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Lecture 10

PSYB51 Lecture 10: Lecture 10 PSYB51

Course Code
Matthias Niemeier

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Lecture 10: Music and Speech Perception
Hearing in the Environment
- Complex sounds: Missing Fundamentals
- Timbre: Timbre aftereffect, attack and decay
• Harmonics
Lowest frequency of harmonic spectrum: Fundamental frequency
Auditory system is acutely sensitive to natural relationships between harmonics
e.g. vowels
Missing-fundamental effect
Missing Fundamental (part 1)
• Missing fundamental (x1) is not/barely noticed.
• More harmonics can be missing.
• How come?
Part 2: Demo in Matlab
Part 3
• Missing fundamental harmonic: 250 Hz
• 2nd, 3rd & 4th harmonic overlap in peaks every 4 ms
• Added up they yield a fluctuation in energy at 250 Hz
• Temporal coding of frequency
Timbre: Psychological sensation by which a listener can judge that two sounds that have
the same loudness and pitch are dissimilar; conveyed by harmonics and other high
Perception of timbre depends on context in which sound is heard
Experiment by Summerfield et al. (1984)
• “Timbre contrast” or “timbre aftereffect”
• Summerfield et al.’s (1984) “timbre aftereffect”
• Attack and decay of sound
Attack: Part of a sound during which amplitude increases (onset)
Decay: Part of a sound during which amplitude decreases (offset)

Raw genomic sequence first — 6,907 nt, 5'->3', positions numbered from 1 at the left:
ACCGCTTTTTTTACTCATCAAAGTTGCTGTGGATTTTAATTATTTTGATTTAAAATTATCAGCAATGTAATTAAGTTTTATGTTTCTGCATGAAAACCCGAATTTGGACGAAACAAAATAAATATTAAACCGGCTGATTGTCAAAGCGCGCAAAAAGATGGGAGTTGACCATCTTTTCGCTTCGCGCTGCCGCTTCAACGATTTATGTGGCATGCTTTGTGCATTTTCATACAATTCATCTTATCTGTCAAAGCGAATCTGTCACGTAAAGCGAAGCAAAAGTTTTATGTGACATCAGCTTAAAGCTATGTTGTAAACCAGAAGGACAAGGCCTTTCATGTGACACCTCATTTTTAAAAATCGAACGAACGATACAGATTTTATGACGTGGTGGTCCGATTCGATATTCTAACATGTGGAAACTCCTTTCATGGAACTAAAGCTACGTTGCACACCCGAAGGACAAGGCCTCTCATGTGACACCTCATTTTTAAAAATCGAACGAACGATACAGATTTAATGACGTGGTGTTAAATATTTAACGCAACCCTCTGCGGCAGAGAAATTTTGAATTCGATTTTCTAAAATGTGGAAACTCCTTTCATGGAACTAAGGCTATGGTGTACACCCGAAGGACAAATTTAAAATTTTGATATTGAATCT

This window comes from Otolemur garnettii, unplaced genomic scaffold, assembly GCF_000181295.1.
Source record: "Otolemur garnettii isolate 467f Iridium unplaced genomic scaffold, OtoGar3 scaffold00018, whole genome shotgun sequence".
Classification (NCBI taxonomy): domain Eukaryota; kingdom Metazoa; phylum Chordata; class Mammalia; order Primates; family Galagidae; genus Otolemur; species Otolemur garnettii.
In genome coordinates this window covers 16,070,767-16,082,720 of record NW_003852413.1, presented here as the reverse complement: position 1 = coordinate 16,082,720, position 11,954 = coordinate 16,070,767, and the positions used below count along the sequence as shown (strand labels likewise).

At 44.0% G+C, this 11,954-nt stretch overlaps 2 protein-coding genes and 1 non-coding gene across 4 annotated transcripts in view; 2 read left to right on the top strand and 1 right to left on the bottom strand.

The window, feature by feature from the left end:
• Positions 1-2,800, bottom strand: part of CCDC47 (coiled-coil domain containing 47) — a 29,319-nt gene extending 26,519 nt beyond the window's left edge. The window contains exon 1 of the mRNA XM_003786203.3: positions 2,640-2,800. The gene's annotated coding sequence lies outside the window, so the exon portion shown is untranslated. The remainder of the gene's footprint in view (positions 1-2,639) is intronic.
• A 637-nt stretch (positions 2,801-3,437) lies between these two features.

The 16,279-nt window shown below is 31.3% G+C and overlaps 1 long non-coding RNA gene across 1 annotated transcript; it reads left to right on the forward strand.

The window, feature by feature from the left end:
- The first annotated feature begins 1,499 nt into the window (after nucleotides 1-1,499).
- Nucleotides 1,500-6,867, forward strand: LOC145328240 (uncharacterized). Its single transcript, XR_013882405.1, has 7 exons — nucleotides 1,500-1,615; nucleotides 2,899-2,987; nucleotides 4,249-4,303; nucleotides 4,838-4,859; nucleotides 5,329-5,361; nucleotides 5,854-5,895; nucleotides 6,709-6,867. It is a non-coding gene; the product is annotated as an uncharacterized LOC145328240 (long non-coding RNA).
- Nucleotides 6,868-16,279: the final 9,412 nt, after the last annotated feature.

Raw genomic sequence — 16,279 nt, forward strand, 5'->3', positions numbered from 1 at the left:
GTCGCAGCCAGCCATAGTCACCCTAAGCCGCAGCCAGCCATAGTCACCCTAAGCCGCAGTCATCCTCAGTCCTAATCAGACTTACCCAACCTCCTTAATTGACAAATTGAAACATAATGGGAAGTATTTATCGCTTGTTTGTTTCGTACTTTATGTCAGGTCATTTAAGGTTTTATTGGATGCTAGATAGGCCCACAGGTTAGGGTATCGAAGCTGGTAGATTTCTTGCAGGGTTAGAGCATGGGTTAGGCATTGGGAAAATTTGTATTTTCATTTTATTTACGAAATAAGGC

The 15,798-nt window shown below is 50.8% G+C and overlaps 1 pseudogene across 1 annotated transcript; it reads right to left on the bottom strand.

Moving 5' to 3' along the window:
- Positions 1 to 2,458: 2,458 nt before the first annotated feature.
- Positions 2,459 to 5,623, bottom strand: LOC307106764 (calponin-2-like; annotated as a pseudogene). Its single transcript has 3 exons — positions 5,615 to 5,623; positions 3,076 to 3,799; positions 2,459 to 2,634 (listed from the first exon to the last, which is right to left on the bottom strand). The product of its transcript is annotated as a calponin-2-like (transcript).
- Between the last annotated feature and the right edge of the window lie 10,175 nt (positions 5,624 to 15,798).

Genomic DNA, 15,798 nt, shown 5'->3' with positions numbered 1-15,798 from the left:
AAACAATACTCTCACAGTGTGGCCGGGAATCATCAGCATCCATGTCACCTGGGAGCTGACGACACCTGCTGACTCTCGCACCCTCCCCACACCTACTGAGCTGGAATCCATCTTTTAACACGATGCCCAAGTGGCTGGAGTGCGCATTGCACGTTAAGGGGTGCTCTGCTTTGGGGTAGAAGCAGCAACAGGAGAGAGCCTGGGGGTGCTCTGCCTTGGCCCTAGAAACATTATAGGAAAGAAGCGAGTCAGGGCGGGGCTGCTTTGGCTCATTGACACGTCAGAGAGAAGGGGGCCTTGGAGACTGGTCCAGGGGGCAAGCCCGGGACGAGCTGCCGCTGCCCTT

Auditory Scene Analysis
Segregating sound sources

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The ventriloquist effect
• What happens in natural situations?
Acoustic environment can be a busy place
Multiple sound sources
How does auditory system sort out these sources?
Source segregation, or auditory scene analysis
Auditory Scene Analysis
• A number of strategies to segregate sound sources
Spatial separation between sounds; motion parallax
Separation on basis of sounds spectral or temporal qualities
Auditory stream segregation: Perceptual organization of a complex acoustic signal into
separate auditory events for which each stream is heard as a separate event
Gestalt law: “similarity”
Gestalt: German for “form”. In perception a term introduced by a school of thought
stressing that the perceptual whole could be greater than the sum of its parts.
• Grouping by timbre
Tones that have increasing and decreasing frequencies, or tones that deviate from
rising/falling pattern pop outof sequence
• Grouping by onset
Harmonics of speech sound or music
Grouping different harmonics into a single complex tone
Rasch (1987) showed that it is much easier to distinguish two notes from one another
when onset of one precedes onset of other by very short time
Gestalt law of common fate
Does the bottle break?
Spectogram: A pattern for sound analysis that provides a 3D display of intensity as a
function of time and frequency
E.g., bouncing/breaking bottle
• Multisensory integration: vision (usually) helps audition
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